Published on Tuesday, December 23, 2003 by the South Florida Sun-Sentinel
Trial Could Dredge Up Sordid Role of US
by Jim Mullins
Nine months after invading Iraq, U.S. Special Forces have finally captured Saddam Hussein. Although this operation could be characterized as the "Mission Accomplished" that President Bush declared seven and a half months ago, it is far from over. Violent opposition to the occupation continues, the reasons for the invasion are as murky as ever, and where Saddam should be tried for his crimes and by what judicial authority is up in the air.
If the American people are ever to be made fully aware of developments in the 44-year relationship between the United States and Saddam Hussein leading up to this war, an open international trial is a must. Who is this guy who looked like a homeless tramp when arrested? Is he the madman that we were told would destroy us?
In 1959, Saddam was an up-and-coming thug, a "wiseguy" in Mafia parlance, who made his "bones" in a CIA plot to assassinate Iraqi Prime Minister Gen. Abdullah al-Karim Qasim. Qasim had joined the Baghdad Pact, a regional agreement with Turkey, Iran, Afghanistan and Great Britain, put together as a bulwark against Soviet influence. When he withdrew from the pact in 1959 and began to buy arms from the Soviets, the CIA set up a six-man team under Saddam to assassinate him. He botched the job, killing his driver, but only wounding Qasim.
Saddam escaped and made his way to Cairo with CIA and Egyptian assistance. He returned to Baghdad after Qasim was killed in a Baath Party coup. He soon rose in the party apparatus and was put in charge of mass killings of Iraqi Communists, picked up in a nationwide roundup from a list provided by the CIA.
He became president in 1980.
Relations between Iraq and Iran had been strained over the Shatt al-Arab waterway, Iraq's only entrance to the Persian Gulf and Iran's shipping channel from its largest refinery. After the elected prime minister, Mohammad Mosaddeq, was overthrown in a CIA-orchestrated coup, Iran had became a formidable military power, ruled by the shah, Mohammed Reza Pahlevi, who forced Iraq to cede half of the waterway.
Saddam, as vice president in Iraq, was also pressured by the shah to expel exiled Ayatollah Khomeini, earning Islamic fundamentalists' everlasting hatred. Khomeini returned when the shah was overthrown and installed an Islamic regime.
The shah and Saddam were both brutal, sadistic rulers.
Saddam, emboldened by Iran's weakened military, attacked, resulting in eight years of debilitating warfare. The United States, although neutral, began supplying Iraq with chemical and biological material, helicopters and satellite information that proved invaluable to Iraq when Iran was on the verge of winning the war.
Solid proof was revealed years later when the United Nations, prodded by the United States, set a deadline by which Iraq had to provide a report on its chemical, biological and nuclear weapons programs. When Saddam produced the report, the United States tried to hide incriminating evidence by removing pages documenting Western corporate involvement.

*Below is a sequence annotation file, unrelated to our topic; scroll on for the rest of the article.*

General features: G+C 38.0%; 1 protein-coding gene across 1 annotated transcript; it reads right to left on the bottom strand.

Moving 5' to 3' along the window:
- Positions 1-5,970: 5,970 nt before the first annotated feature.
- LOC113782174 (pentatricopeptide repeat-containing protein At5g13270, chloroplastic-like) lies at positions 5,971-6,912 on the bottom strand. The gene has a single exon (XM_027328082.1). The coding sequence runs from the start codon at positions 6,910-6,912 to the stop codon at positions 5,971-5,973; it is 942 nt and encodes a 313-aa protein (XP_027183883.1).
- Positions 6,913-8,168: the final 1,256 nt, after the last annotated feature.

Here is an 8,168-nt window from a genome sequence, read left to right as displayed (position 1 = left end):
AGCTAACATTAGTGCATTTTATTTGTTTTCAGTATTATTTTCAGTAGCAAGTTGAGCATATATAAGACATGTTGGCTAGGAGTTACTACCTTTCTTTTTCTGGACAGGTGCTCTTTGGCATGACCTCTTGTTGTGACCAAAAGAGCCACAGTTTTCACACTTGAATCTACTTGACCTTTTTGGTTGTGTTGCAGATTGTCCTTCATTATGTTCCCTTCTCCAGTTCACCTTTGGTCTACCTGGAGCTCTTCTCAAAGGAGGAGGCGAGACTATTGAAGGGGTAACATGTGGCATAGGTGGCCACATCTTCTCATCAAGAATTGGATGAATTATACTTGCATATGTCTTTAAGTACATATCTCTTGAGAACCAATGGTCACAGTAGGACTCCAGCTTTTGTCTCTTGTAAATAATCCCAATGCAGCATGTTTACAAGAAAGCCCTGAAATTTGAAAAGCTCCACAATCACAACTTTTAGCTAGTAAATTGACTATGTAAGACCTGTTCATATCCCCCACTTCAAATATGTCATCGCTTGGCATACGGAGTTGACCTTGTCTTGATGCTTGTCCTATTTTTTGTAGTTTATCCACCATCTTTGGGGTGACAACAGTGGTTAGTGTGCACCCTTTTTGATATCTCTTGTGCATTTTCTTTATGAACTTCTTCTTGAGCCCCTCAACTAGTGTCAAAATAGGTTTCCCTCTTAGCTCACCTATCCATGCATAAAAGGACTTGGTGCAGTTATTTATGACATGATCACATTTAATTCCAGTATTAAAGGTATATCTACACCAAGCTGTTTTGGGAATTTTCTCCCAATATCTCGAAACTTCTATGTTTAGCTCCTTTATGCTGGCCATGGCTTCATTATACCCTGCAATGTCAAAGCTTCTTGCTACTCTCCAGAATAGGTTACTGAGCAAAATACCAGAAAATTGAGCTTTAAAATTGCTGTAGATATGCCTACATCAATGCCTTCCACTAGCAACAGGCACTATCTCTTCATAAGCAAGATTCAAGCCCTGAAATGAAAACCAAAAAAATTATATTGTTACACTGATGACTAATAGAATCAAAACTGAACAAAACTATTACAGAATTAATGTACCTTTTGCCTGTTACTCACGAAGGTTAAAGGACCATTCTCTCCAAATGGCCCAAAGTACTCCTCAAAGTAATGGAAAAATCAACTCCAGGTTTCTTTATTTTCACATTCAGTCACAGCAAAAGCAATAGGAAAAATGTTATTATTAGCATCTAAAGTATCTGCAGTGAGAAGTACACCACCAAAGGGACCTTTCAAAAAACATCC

The redacted material was revealed by a reporter for a German newspaper, Die Tageszeitung. Twenty-four major U.S. corporations -- Honeywell, Sperry Corp., Rockwell, Dupont and Bechtel etc -- had sold chemicals and weaponry to Iraq. In addition, U.S. government nuclear labs -- Lawrence Livermore, Los Alamos and Sandia -- had trained visiting Iraqi scientists. Congressional records show the Center for Disease Control and a private biological sample company, the American Type Culture Collection, sent Iraq strains of anthrax, botulism toxin and germs that cause gas gangrene.
U.S. cooperation continued through the Reagan and first Bush administrations up to Iraq's invasion of Kuwait.
Saddam threatened to invade unless Kuwait paid him for oil allegedly stolen by horizontal drilling during the Iran-Iraq war. Before invading, Saddam called in U.S. Ambassador April Glaspie and told her of his intentions. She replied that we took no position on the dispute. When he invaded, she remarked that we didn't think he would take it all.
Saddam morphed from being a useful thug into a monster that must be stopped at any cost.
A ruse that Iraq had massed an army on the Saudi border was used to persuade the Saudis to agree to using their soil as a staging ground and to build bases near the holy sites of Mecca and Medina, thus angering Osama bin Laden. When the United States did not pull out as promised, he reactivated his mujahedeen fighters and al-Qaida was born.
It would appear that the United States, during several administrations, must have known of Saddam Hussein's barbarous behavior and that of the Shah of Iran's murderous intelligence organization, SAVAK. But in the name of misguided national interests condoned and used them throughout their rule -- to the detriment of democracy for their people, the principle that we now proclaim as our foreign policy.
A fair and open international trial could answer the concerns of most Americans as to the legitimacy of the present war and focus instead on terrorism and conditions fomenting anti-Americanism around the world.
Jim Mullins is a senior fellow at the Center for International Policy in Washington, D.C., and a resident of Delray Beach.
Copyright 2003, Sun-Sentinel Co.